The three players who the Yankees relied on heavily to drive in runs prior to the All-Star break, are the ones who seem to be the most affected.
Aaron Judge, Gary Sanchez, and Matt Holliday have all seen their batting average with RISP drop drastically. Holliday was hitting .282 with seven home runs and 39 RBI with RISP prior to the All-Star break. He also went on the disabled list with a viral infection. Since returning from the DL, the former St. Louis Cardinal is only hitting .136 (11-for-81) with one home run and four RBI in 20 games.
If Holliday (currently the Yankees designated hitter) cannot turn things around anytime soon, you have to wonder if another stint on the disabled list is likely. Perhaps the Yankees could move him to the bench when the rosters expand on September 1.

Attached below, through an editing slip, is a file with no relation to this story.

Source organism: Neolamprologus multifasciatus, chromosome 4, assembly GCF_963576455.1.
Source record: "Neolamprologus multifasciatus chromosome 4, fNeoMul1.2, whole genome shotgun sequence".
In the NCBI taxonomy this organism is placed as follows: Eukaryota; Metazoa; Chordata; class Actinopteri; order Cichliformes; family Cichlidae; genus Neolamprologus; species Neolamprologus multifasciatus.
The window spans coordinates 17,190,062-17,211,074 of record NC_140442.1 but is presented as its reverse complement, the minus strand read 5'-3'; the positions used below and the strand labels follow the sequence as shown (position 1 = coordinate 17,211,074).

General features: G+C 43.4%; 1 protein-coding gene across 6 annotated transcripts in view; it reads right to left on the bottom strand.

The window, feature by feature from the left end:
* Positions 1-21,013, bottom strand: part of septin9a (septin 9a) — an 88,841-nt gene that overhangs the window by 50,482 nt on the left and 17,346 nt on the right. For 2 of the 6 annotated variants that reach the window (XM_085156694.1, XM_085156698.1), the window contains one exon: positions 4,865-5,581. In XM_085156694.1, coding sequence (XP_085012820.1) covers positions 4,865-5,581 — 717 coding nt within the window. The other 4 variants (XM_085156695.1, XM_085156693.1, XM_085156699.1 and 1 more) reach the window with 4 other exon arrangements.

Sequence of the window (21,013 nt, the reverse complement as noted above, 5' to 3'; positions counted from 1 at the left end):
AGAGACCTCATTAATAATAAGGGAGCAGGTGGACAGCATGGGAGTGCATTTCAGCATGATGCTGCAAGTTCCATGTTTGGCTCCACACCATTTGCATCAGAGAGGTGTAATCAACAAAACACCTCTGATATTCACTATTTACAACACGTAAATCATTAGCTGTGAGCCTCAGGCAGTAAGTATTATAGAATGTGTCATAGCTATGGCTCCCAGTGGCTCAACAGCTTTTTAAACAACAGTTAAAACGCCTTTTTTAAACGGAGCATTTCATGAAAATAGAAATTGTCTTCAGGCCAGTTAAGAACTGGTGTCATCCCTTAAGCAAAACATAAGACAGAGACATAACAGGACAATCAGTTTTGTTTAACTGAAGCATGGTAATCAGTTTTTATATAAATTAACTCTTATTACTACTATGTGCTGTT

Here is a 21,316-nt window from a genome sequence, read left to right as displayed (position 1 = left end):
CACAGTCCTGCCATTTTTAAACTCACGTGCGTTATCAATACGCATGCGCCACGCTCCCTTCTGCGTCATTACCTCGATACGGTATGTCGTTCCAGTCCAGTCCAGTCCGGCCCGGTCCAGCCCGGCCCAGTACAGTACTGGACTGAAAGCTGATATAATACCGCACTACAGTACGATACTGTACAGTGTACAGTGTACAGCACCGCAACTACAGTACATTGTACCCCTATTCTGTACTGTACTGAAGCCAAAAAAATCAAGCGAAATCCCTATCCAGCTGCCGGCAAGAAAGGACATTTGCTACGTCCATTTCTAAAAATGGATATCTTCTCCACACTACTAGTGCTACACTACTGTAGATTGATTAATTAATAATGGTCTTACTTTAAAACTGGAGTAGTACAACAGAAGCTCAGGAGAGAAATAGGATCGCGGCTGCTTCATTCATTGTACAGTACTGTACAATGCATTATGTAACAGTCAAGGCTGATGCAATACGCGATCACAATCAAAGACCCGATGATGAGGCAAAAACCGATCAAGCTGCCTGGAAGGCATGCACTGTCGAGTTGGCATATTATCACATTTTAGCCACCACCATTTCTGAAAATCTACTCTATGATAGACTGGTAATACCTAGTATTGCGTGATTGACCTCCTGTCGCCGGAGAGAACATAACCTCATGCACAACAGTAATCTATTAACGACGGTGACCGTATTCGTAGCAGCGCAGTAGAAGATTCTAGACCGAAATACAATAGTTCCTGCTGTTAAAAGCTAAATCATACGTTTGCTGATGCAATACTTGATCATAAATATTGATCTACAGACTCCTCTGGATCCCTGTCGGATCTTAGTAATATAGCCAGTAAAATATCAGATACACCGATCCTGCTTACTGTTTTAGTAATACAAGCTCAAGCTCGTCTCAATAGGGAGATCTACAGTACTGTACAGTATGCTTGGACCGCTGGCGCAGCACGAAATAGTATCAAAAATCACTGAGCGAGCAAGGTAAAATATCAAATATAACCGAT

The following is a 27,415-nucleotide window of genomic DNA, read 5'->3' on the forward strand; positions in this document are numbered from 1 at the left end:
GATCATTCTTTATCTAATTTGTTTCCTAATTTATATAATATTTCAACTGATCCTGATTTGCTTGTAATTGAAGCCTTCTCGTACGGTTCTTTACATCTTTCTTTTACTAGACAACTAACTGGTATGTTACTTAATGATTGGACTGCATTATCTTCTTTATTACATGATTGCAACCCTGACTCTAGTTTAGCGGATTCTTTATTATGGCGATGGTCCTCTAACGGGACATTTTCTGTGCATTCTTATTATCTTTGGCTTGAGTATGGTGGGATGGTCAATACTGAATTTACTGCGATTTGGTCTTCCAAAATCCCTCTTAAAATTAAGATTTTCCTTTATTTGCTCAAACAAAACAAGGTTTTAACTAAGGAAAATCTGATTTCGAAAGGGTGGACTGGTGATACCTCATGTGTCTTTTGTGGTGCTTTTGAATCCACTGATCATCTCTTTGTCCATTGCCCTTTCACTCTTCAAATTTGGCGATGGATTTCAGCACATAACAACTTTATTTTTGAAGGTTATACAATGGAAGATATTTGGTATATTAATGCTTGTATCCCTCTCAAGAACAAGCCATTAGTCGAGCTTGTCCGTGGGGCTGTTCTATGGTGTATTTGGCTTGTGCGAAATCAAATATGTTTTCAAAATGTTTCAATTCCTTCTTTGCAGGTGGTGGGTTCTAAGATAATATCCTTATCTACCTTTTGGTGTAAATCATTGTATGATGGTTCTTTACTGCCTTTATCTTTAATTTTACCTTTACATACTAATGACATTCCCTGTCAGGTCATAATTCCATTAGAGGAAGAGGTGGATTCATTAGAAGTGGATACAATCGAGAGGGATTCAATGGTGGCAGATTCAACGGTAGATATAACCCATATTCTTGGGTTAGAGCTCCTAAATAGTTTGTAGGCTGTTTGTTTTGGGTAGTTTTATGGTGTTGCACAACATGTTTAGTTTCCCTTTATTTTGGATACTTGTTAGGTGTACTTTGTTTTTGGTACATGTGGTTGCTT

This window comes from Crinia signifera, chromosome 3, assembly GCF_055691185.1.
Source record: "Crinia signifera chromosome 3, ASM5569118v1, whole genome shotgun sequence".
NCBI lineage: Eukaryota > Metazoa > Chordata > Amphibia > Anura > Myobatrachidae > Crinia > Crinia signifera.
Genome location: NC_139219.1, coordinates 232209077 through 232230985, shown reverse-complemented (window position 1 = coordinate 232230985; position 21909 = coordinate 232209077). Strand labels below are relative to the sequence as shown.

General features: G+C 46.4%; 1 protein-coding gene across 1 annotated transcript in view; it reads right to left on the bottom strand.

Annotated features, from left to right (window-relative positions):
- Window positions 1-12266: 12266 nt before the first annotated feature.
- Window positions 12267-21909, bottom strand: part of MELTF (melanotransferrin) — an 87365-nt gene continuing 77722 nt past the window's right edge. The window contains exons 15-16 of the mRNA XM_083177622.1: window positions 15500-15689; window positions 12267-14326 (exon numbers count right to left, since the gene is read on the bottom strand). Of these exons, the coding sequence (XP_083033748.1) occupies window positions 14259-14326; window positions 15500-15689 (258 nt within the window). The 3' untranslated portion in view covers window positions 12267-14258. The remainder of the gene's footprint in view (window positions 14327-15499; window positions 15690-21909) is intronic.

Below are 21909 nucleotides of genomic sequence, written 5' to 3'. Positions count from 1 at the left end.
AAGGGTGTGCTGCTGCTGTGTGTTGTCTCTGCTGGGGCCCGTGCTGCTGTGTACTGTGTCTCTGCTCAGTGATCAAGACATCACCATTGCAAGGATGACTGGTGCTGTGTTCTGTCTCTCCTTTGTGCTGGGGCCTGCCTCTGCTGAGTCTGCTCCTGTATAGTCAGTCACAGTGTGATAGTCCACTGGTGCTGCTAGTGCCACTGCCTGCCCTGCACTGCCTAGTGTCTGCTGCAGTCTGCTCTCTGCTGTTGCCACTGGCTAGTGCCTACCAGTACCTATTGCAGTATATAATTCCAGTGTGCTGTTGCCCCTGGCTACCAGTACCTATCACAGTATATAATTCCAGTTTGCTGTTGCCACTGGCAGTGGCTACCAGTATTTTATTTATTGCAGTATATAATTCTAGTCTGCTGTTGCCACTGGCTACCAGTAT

Sanchez, who has been struggling more and more behind the plate (leads the majors with 12 pass balls) as the season goes on, was one of the Yankees most productive hitters with RISP prior to the All-Star break. The second-year catcher was batting .286 (20-for-70) with six home runs and 35 RBI, but now he is only hitting .214 (3-for-14) with RISP since the All-Star game. In 19 games following the All-Star break, the young catcher has looked undisciplined at the plate. He is hitting .243 (18-for-74) with four home runs and 12 RBI. Getting Sanchez back on track and producing at critical times is crucial to the Yankees success going forward.
Then there is the rookie, the mighty Judge. If MLB handed out MVP Awards for the first half of the season, Judge would have won it running away. The Yankees rookie right fielder had a slash-line of .329/.448/.691 with 30 home runs and 66 RBI. Judge was also extremely dangerous with RISP, hitting .289 (28-for-97) with nine home runs and 42 RBI. Since the break, he is only hitting .200 (3-for-15) when there are RISP.